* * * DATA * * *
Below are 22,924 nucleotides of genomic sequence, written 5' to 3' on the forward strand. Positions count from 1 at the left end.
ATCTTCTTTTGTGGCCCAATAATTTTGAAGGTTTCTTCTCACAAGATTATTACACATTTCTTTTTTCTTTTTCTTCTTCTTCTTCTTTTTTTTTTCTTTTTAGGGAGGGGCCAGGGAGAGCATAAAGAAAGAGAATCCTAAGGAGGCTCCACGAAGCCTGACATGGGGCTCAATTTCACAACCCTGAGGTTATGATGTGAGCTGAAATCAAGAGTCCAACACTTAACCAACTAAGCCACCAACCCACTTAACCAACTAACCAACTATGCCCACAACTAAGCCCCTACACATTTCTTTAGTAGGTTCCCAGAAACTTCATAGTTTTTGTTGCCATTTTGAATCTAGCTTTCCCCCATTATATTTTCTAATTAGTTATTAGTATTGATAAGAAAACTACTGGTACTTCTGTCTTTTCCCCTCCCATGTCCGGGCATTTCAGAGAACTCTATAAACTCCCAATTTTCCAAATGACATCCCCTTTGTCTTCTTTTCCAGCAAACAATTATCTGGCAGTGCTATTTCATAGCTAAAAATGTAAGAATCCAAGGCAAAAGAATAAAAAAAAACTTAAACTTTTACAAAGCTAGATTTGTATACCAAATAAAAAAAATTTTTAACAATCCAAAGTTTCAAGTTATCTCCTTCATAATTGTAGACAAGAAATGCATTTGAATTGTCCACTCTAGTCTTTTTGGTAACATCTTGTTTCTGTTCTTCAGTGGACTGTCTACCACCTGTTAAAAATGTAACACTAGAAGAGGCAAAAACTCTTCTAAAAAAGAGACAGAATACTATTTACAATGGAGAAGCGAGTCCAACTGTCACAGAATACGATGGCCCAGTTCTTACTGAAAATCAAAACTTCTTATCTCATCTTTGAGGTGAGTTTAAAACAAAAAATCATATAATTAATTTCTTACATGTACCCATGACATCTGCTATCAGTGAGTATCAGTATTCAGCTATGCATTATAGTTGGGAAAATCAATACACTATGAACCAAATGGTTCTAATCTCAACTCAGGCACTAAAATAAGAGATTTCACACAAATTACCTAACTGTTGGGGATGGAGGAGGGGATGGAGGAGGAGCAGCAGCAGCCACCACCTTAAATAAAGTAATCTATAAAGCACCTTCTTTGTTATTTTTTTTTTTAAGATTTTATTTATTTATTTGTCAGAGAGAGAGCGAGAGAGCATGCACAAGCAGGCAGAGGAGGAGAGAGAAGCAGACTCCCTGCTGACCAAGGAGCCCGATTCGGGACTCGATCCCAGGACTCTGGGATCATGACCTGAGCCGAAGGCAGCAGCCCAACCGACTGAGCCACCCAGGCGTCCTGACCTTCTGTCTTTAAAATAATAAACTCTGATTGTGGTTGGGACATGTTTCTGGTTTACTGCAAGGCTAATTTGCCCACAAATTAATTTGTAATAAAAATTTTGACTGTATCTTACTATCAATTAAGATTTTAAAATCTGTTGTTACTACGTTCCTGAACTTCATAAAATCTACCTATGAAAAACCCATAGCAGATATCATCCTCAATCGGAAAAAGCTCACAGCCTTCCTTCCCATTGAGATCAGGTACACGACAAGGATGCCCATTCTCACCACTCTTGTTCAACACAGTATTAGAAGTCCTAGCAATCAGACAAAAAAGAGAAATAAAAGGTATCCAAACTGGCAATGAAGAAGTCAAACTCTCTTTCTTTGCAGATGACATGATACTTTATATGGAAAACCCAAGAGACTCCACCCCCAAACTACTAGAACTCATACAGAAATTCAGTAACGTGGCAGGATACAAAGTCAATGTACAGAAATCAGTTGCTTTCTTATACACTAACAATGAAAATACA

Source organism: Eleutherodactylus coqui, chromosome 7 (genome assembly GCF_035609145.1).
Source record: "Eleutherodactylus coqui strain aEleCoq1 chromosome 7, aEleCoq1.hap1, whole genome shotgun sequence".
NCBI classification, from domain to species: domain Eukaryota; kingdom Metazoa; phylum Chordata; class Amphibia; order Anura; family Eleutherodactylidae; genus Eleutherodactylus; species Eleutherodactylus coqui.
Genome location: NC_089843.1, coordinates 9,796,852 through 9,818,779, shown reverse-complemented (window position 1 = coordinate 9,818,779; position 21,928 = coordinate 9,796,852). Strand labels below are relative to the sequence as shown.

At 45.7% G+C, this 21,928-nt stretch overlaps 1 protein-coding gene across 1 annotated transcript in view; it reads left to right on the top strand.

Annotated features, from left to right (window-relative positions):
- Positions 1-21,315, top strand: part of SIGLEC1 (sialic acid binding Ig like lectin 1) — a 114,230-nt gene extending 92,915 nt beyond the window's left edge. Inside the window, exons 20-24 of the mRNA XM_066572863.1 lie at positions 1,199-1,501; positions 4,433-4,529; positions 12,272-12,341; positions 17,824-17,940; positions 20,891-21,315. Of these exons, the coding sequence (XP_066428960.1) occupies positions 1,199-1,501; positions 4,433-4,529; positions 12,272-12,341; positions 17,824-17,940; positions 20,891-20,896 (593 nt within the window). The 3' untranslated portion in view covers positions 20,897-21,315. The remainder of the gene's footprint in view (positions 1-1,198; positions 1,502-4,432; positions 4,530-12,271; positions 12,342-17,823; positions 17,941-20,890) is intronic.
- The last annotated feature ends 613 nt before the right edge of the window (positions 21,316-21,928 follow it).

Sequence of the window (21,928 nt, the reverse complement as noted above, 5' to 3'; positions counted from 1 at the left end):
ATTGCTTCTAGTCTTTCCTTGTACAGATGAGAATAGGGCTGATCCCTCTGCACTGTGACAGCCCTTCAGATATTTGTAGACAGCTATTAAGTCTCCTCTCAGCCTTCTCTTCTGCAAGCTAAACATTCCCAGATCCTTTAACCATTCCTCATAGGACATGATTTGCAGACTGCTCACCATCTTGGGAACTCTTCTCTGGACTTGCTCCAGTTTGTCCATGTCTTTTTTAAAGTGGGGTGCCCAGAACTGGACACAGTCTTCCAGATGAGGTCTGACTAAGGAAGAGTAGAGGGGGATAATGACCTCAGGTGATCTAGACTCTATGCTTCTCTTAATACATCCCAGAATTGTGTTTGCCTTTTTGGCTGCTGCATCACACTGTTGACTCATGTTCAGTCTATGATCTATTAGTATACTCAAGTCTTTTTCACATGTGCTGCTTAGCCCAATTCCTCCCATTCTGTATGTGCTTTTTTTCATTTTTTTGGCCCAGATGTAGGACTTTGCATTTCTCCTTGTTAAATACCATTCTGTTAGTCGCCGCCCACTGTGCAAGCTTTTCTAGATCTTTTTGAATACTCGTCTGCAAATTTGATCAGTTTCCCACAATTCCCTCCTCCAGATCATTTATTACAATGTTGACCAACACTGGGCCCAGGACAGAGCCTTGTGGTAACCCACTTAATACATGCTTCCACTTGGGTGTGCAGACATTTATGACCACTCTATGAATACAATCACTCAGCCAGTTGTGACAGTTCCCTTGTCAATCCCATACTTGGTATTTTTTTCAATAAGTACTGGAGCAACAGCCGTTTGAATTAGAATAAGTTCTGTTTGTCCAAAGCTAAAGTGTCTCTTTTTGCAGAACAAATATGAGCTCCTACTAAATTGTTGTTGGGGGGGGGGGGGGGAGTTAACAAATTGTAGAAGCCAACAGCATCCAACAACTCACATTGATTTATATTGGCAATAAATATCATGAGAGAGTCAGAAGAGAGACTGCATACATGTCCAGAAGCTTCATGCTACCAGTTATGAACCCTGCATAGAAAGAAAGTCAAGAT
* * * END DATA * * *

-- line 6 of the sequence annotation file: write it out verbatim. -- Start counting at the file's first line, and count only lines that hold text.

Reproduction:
Genome location: NC_089843.1, coordinates 9,796,852 through 9,818,779, shown reverse-complemented (window position 1 = coordinate 9,818,779; position 21,928 = coordinate 9,796,852). Strand labels below are relative to the sequence as shown.